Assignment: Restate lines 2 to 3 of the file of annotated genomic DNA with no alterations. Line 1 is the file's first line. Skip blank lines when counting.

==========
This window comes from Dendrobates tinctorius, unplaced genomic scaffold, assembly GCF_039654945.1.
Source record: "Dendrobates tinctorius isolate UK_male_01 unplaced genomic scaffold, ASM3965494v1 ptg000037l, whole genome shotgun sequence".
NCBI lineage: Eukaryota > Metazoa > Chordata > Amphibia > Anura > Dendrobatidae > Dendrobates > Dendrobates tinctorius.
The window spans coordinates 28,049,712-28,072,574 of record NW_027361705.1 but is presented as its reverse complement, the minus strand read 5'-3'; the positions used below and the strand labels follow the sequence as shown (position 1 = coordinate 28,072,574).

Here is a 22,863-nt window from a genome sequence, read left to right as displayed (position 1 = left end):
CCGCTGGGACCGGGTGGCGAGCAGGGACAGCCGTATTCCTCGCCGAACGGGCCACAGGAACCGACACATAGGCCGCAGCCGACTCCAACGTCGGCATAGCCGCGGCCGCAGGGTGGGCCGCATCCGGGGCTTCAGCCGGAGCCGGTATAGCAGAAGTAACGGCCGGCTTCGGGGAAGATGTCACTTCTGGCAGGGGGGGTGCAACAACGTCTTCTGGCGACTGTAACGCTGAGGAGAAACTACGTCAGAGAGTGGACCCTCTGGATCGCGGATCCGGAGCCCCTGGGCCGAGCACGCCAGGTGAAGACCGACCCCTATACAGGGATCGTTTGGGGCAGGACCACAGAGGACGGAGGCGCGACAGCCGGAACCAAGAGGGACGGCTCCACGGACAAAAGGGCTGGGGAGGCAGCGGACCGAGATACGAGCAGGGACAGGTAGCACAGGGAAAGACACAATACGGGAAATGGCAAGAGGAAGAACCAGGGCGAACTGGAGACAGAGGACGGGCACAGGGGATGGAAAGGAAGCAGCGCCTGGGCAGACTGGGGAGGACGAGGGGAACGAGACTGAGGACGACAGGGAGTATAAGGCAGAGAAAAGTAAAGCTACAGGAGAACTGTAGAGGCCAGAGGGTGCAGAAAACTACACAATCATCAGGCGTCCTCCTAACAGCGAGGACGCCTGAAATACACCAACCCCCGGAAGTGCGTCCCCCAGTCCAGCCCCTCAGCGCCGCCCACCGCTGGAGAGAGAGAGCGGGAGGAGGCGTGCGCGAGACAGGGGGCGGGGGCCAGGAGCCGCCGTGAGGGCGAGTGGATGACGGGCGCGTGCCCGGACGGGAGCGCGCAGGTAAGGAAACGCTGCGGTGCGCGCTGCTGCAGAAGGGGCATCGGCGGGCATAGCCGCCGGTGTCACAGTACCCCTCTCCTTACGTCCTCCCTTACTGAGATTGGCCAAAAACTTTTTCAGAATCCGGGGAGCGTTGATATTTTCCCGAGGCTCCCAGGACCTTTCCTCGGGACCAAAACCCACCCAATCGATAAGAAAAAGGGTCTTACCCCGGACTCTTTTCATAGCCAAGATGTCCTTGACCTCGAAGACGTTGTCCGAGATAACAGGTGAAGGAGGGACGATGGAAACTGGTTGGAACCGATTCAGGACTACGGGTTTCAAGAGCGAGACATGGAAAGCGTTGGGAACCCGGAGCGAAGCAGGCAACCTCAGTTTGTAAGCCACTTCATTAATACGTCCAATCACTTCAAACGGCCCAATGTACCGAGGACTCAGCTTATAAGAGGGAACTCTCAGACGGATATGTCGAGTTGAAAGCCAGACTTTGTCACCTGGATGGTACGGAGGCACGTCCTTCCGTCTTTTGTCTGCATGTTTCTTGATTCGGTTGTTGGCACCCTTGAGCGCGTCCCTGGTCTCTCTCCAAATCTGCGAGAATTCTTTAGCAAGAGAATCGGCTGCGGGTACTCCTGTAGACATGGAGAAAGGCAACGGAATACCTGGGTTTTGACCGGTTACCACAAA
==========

Source record: "Dendrobates tinctorius isolate UK_male_01 unplaced genomic scaffold, ASM3965494v1 ptg000037l, whole genome shotgun sequence".
NCBI lineage: Eukaryota > Metazoa > Chordata > Amphibia > Anura > Dendrobatidae > Dendrobates > Dendrobates tinctorius.